If you’re not familiar with lightning deadlifts, HERE is the original article published on EliteFTS.


joshstrength| Mechanical Advantage Drop Sets| publish|1| 10/21/2012 11:37:41 PM|

 

This is a favorite technique used to pack on slabs of muscle from the playbook of Arlington personal trainer, Josh Bryant.  He uses these techniques not only with clients at Metroflex Arlington but also with online clients. Check out the article published on EliteFTS HERE.



joshstrength| Therse Janc 462 deadlift raw @170| publish|1| 10/5/2012 5:28:24 PM|Here is a video of my client, Therese Janc, hitting a huge 462.5 raw deadlift at the USPA Olympia deadlift meet. Therese wanted 435 to beat her 424 at Johnnie O. Jackson’s meet in June. Therese worked her butt off and really brought up her glute and hamstring strength this training cycle. All I can say is, I am very proud of her. 500 is next!!


joshstrength| Ronald Dioniosio Success Story| publish|1| 9/14/2012 5:56:30 PM|

Ron worked his butt off and made some great gains!!  Congratulations, Ron, and thanks for your hard work.  Here is his story in his own words:

Just got done with testing and hit PRs across the board. 200 on the push press for a 35lb PR, 365 squat for a 30lb PR, and a 405 deadlift for a 70lb PR since we started working together back in June.  Prior to working with you, my lifts had stalled and really seemed like they were going nowhere fast.  Thanks to your coaching, I’ve made more progress in the last 12 weeks then I did in 1 year on my own. Also, the shoulder issues that I had prior to training with you seem to have disappeared thanks to your programming. If anybody is on the fence about hiring a coach, Josh Bryant is your guy. He will motivate you and take your training to a whole new level. He will program things that you would never think of doing which will ultimately make you a better lifter. He was also great with critiquing every video that I sent him and gave me great tips on my form during the training cycle. Thanks again Josh, you are the most motivating person I have ever met and I am honored to have you as my coach. I look forward to continued success under your coaching.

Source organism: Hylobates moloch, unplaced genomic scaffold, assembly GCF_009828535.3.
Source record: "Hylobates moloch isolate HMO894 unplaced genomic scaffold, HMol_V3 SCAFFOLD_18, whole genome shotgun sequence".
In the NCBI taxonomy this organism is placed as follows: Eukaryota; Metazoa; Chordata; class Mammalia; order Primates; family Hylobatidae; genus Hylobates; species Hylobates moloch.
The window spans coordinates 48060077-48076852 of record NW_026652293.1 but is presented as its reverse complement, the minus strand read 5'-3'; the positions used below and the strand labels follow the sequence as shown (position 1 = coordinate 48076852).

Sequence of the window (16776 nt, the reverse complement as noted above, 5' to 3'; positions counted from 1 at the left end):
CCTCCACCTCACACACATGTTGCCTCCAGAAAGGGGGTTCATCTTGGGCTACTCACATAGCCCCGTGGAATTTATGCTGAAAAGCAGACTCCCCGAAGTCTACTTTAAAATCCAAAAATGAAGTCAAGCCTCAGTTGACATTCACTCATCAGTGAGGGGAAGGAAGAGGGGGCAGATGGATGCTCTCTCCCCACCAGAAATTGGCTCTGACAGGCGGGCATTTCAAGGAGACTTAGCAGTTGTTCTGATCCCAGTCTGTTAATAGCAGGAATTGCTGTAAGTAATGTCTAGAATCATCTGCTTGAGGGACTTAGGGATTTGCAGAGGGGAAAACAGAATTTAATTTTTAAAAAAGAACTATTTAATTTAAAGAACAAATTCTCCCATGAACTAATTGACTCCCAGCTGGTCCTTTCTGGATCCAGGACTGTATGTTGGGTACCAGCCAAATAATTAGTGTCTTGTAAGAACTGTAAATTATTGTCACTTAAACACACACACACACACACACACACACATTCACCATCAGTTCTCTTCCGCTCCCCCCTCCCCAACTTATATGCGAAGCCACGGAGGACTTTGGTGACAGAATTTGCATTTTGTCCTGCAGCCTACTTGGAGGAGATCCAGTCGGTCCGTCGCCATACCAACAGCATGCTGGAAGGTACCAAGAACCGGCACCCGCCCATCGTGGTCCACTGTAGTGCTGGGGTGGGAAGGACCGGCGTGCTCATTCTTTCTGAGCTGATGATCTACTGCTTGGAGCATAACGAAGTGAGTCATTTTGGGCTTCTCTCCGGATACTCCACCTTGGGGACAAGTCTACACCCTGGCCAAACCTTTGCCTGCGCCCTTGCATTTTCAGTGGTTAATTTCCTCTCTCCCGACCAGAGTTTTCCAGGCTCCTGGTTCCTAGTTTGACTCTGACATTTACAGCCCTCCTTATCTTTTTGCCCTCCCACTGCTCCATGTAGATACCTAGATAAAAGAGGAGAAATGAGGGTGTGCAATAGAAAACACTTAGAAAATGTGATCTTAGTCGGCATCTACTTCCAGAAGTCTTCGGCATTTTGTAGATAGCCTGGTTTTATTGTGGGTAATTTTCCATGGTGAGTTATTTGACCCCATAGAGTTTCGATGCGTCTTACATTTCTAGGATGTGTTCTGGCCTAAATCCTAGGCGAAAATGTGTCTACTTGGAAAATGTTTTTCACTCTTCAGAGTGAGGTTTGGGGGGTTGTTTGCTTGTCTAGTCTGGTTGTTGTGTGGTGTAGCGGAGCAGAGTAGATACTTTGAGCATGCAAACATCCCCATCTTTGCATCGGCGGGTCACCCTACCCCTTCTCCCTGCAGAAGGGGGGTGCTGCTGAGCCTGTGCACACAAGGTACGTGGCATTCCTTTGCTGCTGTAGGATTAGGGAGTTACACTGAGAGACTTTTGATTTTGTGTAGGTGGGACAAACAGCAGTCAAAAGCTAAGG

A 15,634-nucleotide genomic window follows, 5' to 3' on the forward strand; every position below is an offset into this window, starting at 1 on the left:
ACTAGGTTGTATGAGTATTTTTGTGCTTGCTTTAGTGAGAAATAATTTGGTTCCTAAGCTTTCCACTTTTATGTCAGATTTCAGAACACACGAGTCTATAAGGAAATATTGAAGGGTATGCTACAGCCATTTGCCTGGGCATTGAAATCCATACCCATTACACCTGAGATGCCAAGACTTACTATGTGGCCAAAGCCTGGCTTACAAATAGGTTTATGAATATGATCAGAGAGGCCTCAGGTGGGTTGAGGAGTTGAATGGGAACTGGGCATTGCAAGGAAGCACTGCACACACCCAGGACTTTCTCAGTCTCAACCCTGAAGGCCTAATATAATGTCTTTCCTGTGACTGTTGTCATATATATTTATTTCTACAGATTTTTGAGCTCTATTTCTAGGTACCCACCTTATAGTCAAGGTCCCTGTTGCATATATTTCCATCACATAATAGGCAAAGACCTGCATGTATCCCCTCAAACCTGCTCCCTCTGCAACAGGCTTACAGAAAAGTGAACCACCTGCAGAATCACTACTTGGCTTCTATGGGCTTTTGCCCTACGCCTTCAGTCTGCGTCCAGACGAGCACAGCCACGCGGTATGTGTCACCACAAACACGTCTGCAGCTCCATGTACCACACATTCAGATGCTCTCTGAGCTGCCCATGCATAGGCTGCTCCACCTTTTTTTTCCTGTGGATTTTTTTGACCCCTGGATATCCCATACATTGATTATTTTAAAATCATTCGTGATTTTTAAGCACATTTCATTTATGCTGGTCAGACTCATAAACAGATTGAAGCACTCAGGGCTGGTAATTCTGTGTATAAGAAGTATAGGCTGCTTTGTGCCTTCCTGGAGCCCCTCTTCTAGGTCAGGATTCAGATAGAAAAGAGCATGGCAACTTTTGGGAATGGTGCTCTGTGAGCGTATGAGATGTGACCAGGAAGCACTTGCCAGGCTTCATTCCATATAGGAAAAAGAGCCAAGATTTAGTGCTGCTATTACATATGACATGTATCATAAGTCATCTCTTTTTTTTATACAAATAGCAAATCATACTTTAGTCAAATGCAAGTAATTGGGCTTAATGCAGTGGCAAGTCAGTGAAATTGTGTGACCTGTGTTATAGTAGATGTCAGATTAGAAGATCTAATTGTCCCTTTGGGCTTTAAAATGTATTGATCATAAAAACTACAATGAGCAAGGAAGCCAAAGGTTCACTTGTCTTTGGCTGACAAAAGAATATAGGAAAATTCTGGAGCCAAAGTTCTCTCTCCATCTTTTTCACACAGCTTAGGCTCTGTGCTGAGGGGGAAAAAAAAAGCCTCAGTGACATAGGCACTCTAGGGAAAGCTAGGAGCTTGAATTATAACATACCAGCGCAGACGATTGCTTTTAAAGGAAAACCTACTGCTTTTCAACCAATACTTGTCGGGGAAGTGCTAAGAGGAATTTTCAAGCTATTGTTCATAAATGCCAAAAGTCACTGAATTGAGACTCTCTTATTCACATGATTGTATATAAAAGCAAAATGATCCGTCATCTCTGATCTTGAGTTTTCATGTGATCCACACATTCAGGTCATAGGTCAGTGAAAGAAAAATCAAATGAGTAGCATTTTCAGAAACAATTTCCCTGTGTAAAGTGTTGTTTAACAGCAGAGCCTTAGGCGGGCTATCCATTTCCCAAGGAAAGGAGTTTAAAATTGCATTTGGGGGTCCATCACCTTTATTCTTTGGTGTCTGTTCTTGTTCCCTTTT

joshstrength| Two Marine Success Stories!| publish|1| 9/10/2012 2:09:06 AM| 

I wanted to give a shout out to two of my clients that have done exceedingly well. Both are stationed in Switzerland, both are full time Marines that make no excuses and get extraordinary results.  The first exceptional young man is Kofi Opoku a Corporal in the USMC.

 Below he tells his story in his own words: